Back | Next

RELIGION > MY RELIGION SECTION EIGHT : MY HINDUISM > Varna and Caste

 

36. Varna and Caste

The Law of Varna

Varna means pre-determination of the choice of man's profession. The law of varna is that a man shall follow the profession of his ancestors for earning his livelihood. Varna therefore is in a way the law of heredity. Varna is not a thing that is superimposed on Hindus, but men who were trustees for their welfare discovered the law for them. It is not a human invention, but an immutable law of nature—the statement of tendency that is ever present and at work like Newton's law of gravitation. Just as the law of gravitation existed even before it was discovered so did the law of varna. It was given to the Hindus to discover that law. By their discovery and application of certain laws of nature, the people of the West have easily increased their material possessions. Similarly, Hindus by their discovery of this irresistible social tendency have been able to achieve in the spiritual field what no other nation in the world has achieved.

Varna has nothing to do with caste. Down with the monster of caste that masquerades in the guise of varna. It is this travesty of varna that has degraded Hinduism and India. Our failure to follow the law of varna is largely responsible both for our economic and spiritual ruin. It is one cause of unemployment and impoverishment, and it is responsible for untouchability and defections from our faith.

The Rishis after incessant experiment and research arrived at this fourfold division, that of teaching, of defending, of wealth-producing, and of manual service.

In ancient times there were automatic trade guilds, and it was an unwritten law to support all the members of the profession. A hundred years ago, a carpenter's son never wanted to become a lawyer. Today he does, because he finds the profession the easiest way to steal money.

In ages gone by there was not the ambition of encroaching on another's profession and amassing wealth. In Cicero's time, for instance, the lawyer's was an honorary profession. And it would be quite right for any brainy carpenter to become a lawyer for service, not for money. Later, ambition for fame and wealth crept in. Physicians served the society and rested content with what it gave them, but now they have become traders and even a danger to society. The medical and the legal professions were deservedly called liberal when the motive was purely philanthropic.

When I follow my father's profession, I need not even go to a school to learn it, and my mental energy is set free for spiritual pursuits, because my money or rather livelihood is ensured. Varna is the best form of insurance for happiness and for real religious pursuit. When I concen­trate my energy on other pursuits, I sell away my powers of self-realization or sell my soul for a mess of pottage.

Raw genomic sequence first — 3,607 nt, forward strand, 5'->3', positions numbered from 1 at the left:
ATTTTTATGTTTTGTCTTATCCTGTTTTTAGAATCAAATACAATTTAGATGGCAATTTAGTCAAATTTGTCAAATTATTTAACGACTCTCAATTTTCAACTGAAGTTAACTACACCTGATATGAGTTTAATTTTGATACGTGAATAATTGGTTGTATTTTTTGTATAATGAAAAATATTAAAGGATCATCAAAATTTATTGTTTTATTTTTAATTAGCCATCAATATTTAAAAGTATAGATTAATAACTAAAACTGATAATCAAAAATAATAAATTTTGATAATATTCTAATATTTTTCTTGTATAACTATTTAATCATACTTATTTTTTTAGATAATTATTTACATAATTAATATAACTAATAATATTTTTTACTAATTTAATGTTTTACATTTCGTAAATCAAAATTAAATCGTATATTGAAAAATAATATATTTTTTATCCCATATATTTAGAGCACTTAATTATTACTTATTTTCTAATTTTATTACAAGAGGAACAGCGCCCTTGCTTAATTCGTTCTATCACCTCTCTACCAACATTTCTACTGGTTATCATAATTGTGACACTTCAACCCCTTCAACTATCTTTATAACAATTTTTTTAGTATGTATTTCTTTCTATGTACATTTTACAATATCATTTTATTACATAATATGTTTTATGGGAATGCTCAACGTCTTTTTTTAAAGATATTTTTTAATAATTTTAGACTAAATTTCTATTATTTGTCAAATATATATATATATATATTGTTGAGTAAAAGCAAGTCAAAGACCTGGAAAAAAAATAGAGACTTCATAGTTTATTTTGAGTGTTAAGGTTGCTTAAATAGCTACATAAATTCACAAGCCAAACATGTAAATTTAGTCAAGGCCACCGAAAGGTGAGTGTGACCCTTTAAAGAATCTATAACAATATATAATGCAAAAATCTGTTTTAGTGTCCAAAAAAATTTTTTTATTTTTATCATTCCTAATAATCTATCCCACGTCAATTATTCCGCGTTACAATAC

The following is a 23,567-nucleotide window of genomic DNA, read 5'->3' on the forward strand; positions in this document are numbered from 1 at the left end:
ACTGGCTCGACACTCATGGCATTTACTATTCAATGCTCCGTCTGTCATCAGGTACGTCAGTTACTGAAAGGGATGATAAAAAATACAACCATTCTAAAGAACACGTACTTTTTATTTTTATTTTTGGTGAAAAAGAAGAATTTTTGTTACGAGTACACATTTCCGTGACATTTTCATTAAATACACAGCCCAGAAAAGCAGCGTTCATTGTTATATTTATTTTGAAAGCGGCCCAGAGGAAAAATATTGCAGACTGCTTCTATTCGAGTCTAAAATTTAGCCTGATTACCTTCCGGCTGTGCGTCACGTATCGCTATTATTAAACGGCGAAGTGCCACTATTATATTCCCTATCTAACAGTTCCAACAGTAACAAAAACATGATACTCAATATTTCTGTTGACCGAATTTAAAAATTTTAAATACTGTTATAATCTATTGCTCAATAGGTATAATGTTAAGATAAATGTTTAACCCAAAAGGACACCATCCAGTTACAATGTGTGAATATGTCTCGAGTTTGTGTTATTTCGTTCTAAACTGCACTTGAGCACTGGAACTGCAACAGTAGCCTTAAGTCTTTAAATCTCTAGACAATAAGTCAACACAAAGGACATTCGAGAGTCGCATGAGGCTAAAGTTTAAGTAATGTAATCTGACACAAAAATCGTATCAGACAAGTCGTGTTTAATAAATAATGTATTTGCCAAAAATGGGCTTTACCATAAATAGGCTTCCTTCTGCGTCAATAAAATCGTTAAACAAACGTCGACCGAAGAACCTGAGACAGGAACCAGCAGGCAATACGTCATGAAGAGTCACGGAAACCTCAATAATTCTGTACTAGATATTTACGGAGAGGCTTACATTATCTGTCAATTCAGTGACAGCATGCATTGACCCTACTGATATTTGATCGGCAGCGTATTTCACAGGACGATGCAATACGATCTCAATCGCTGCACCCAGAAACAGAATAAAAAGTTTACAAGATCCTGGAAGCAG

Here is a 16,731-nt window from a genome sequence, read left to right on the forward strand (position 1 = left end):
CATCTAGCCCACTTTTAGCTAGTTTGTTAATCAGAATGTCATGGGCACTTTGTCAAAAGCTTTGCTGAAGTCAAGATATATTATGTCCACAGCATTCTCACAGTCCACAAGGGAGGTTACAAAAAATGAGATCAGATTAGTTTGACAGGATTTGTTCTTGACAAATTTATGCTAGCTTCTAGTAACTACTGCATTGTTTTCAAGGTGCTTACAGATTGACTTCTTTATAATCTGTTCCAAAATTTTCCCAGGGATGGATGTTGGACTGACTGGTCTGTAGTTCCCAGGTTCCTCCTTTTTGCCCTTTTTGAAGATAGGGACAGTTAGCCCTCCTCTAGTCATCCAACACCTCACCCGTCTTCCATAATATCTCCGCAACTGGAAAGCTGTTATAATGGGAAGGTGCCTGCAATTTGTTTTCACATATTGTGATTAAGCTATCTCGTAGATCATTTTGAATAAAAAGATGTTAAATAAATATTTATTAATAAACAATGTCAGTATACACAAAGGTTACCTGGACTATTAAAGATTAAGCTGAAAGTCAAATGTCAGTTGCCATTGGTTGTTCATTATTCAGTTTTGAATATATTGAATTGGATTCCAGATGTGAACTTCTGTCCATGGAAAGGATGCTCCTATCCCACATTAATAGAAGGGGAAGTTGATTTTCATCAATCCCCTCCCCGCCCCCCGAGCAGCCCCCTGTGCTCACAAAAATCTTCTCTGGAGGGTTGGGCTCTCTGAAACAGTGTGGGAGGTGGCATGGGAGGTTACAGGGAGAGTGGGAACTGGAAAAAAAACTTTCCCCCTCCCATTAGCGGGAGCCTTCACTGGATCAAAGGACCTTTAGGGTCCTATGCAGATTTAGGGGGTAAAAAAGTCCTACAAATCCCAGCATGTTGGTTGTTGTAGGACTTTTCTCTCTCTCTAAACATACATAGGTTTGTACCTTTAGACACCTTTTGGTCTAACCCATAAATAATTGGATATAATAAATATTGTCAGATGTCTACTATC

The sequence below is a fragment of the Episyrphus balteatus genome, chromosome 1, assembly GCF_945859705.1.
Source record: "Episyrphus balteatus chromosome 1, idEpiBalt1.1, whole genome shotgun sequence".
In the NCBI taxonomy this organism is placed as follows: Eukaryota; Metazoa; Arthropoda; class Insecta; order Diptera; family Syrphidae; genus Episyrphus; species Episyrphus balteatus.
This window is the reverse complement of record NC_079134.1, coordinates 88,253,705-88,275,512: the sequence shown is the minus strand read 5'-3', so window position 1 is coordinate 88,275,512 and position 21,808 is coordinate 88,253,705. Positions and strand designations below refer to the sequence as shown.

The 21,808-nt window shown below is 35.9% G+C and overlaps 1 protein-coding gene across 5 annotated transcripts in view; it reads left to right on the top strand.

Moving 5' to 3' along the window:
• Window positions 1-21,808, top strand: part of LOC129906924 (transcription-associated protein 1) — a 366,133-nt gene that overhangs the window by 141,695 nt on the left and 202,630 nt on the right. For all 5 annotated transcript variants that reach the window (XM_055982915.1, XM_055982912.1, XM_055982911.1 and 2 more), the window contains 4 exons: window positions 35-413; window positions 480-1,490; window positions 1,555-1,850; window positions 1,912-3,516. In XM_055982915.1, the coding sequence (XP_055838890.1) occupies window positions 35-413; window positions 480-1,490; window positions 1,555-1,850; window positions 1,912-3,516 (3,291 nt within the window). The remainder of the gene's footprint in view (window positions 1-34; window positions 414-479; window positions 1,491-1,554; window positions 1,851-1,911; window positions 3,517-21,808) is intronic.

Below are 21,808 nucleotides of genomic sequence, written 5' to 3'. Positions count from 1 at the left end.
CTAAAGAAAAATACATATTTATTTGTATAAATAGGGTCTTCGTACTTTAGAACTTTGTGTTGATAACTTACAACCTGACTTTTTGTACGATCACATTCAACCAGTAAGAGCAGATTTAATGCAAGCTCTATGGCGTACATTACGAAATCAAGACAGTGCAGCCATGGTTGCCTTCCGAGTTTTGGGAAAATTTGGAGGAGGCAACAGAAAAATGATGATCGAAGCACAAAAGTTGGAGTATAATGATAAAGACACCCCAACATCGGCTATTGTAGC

We are talking with crooked notions of varna. When varna was really practised, we had enough leisure for spiritual training. Even now, you go to distant villages and see what spiritual culture villagers have as compared to the town-dwellers. These know no self-control.

We need not, ought not, to seek new avenues for gaining wealth. We should be satisfied with those we have inherited from our forefathers so long as they are pure. If my father is a trader and I exhibit the qualities of a soldier, I may without reward serve my country as a soldier but must be content to earn my bread by trading.

Young India, 24-11-'27, pp. 390, 391 & 395


Varnashrama, as I interpret it, satisfies the religious, social and economic needs of a community. It satisfies the religious needs, because a whole community accepting the law is free to devote ample time to spiritual perfection. Observance of the law obviates social evils and entirely prevents the killing economic competition. And if it is regarded as a law laying down, not the rights or the privileges of the community governed by it, but their duties, it ensures the fairest possible distribution of wealth, though it may not be an ideal, i.e. strictly equal, distribution. Therefore, when people in disregard of the law mistake duties for privileges and try to pick and choose occupa­tions for self-advancement, it leads to confusion of varna and ultimate disruption of society. In this law, there is no question of compelling any person to follow the parental occupation against his or her aptitude; that is to say, there can be no compulsion from without as there was none for, perhaps, several thousand years, during which the law of varnashrama worked without interruption. By training, the people had recognized the duty and the justice of the law, and they voluntarily lived under it. Today, nations are living in ignorance and breach of that law and they are suffering for it. The so-called civilized nations have by no means reached a state which they can at all regard with equanimity and satisfaction.

Harijan, 4-3-'38, p. 5


As I have interpreted Varna Dharma, there is no bar in any shape or form to the highest mental development. The bar altogether normal is against change of hereditary occupation for the sake of bettering one's material condition, and thus setting up a system of unhealthy and ruinous competition which is today robbing life of all its joy and beauty.

Harijan, 29-7-'33, p. 8


Varna is determined by birth, but can be retained only by observing its obligations. One born of Brahmana parents will be called a Brahmana, but if his life fails to reveal the attributes of a Brahmana when he comes of age, he cannot be called a Brahmana. He will have fallen from Brahmanahood. On the other hand, one who is born not a Brahmana but reveals in his conduct the attributes of a Brahmana will be regarded as a Brahmana, though he will himself disclaim the label.